The iPad 3 may (or may not) have a retina display, quad-core processor, new dock connector and a 3D display. And what about the iPad Mini?
The iPad 3 is coming, and as with all new Apple releases, the anticipation is at fever pitch. There's crazy levels of hype and speculation leading up to the official unveiling.
Apple has finally sent out invites to the iPad 3 unveiling, at which point we will be formally introduced to the next-generation Apple tablet. However, in the meantime there's more than enough rumor and speculation to keep us going.
With probably a little more than a week to go before we actually know what the iPad 3 will bring, let's take some time to look at the rumors (some sensible, some crazy) that have been making the rounds over the past few weeks.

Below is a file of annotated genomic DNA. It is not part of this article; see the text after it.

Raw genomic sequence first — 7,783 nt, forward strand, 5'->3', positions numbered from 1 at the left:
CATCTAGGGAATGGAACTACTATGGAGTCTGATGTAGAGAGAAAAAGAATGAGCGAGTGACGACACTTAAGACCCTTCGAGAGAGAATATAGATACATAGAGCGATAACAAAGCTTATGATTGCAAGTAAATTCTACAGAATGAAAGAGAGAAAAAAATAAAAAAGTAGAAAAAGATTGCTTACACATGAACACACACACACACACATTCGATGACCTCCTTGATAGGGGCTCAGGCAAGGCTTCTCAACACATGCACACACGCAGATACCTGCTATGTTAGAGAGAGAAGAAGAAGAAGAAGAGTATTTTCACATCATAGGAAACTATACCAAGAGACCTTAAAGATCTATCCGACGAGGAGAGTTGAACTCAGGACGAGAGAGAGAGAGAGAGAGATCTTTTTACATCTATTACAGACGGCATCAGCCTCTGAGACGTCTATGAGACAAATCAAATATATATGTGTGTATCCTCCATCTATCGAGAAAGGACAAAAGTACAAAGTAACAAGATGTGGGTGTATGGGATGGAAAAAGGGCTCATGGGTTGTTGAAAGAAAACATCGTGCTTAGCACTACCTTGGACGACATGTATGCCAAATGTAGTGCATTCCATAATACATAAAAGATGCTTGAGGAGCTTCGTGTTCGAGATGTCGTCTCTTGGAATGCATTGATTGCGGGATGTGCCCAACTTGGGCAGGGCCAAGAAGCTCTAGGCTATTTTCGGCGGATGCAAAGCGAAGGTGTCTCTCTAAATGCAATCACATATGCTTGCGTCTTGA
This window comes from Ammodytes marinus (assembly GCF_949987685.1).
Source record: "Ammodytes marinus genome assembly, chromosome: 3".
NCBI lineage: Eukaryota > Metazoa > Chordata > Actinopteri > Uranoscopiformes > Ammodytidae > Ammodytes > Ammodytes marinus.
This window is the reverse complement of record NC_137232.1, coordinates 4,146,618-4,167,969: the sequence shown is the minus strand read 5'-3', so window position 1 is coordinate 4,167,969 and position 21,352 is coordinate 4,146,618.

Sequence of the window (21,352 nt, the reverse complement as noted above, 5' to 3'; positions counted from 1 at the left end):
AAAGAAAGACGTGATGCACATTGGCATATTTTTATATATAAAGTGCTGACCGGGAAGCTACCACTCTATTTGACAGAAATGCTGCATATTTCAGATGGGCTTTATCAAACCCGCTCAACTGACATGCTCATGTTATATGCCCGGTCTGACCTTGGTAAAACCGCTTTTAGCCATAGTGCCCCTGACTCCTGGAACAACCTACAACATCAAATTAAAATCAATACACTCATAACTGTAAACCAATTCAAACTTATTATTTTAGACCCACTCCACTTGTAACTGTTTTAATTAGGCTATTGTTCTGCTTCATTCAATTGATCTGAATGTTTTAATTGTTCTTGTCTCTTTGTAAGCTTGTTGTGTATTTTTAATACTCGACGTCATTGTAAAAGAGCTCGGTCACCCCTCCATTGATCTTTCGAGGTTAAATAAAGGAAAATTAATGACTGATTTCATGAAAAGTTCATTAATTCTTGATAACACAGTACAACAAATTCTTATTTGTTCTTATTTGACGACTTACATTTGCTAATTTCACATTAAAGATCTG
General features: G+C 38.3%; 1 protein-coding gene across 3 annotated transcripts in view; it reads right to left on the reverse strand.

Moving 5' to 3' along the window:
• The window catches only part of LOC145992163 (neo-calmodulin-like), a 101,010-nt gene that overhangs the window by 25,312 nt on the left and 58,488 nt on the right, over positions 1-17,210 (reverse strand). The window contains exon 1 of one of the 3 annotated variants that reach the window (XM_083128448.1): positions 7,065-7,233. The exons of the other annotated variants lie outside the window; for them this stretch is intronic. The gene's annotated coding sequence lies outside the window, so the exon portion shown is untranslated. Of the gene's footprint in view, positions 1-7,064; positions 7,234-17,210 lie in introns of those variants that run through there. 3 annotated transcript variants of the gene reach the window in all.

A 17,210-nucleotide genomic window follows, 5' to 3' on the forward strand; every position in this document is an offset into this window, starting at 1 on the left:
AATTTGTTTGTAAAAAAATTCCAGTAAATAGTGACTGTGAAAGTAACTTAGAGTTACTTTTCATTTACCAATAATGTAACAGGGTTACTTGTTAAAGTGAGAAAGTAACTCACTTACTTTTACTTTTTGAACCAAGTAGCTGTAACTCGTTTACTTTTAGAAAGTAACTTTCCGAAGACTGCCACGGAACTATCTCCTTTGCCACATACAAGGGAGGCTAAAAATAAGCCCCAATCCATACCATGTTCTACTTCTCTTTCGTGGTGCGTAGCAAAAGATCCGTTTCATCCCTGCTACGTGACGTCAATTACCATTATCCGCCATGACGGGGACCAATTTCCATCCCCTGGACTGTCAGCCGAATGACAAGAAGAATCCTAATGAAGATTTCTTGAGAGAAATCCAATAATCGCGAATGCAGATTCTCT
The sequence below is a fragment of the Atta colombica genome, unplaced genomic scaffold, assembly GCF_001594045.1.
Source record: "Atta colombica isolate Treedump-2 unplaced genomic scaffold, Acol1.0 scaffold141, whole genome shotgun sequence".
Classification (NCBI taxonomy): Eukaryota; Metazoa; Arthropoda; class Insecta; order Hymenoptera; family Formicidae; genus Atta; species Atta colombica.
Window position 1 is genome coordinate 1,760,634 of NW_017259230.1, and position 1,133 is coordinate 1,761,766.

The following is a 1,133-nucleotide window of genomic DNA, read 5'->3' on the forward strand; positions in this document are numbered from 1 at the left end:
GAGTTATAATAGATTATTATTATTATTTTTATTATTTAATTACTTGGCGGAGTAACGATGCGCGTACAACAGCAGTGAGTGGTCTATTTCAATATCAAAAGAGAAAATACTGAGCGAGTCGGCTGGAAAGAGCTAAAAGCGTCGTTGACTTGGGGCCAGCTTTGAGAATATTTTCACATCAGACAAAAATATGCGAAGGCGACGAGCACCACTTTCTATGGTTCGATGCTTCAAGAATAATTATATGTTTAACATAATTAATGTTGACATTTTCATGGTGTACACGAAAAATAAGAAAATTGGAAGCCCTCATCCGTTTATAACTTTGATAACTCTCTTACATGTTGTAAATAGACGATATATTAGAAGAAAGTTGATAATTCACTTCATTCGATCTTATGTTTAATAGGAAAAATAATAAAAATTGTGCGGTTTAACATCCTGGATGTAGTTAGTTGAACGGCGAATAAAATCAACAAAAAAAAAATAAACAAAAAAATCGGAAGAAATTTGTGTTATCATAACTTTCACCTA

The iPhone has had a ‘retina display’ since the release of the iPhone 4, so it is now expected that the iPad will get its own pixel bump. Most of the rumors indicate a two-fold increase in the pixel density of the LCD panel, from the current 1024 x 768 to 2048 x 1536.
Note: Apple calls the iPhone 4 and 4S screen ‘retina display‘ because the pixel density is so high your eye is unable to distinguish individual pixels.
This rumor’s been around for a while. In fact it’s been making the rounds since before the iPad 2 launched. Some pundits were so convinced that the iPad 2 would have a retina display that when it was released without one the rumor then morphed into speculating that Apple would go ahead and release the iPad 3 before the end of 2011 (this didn’t happen).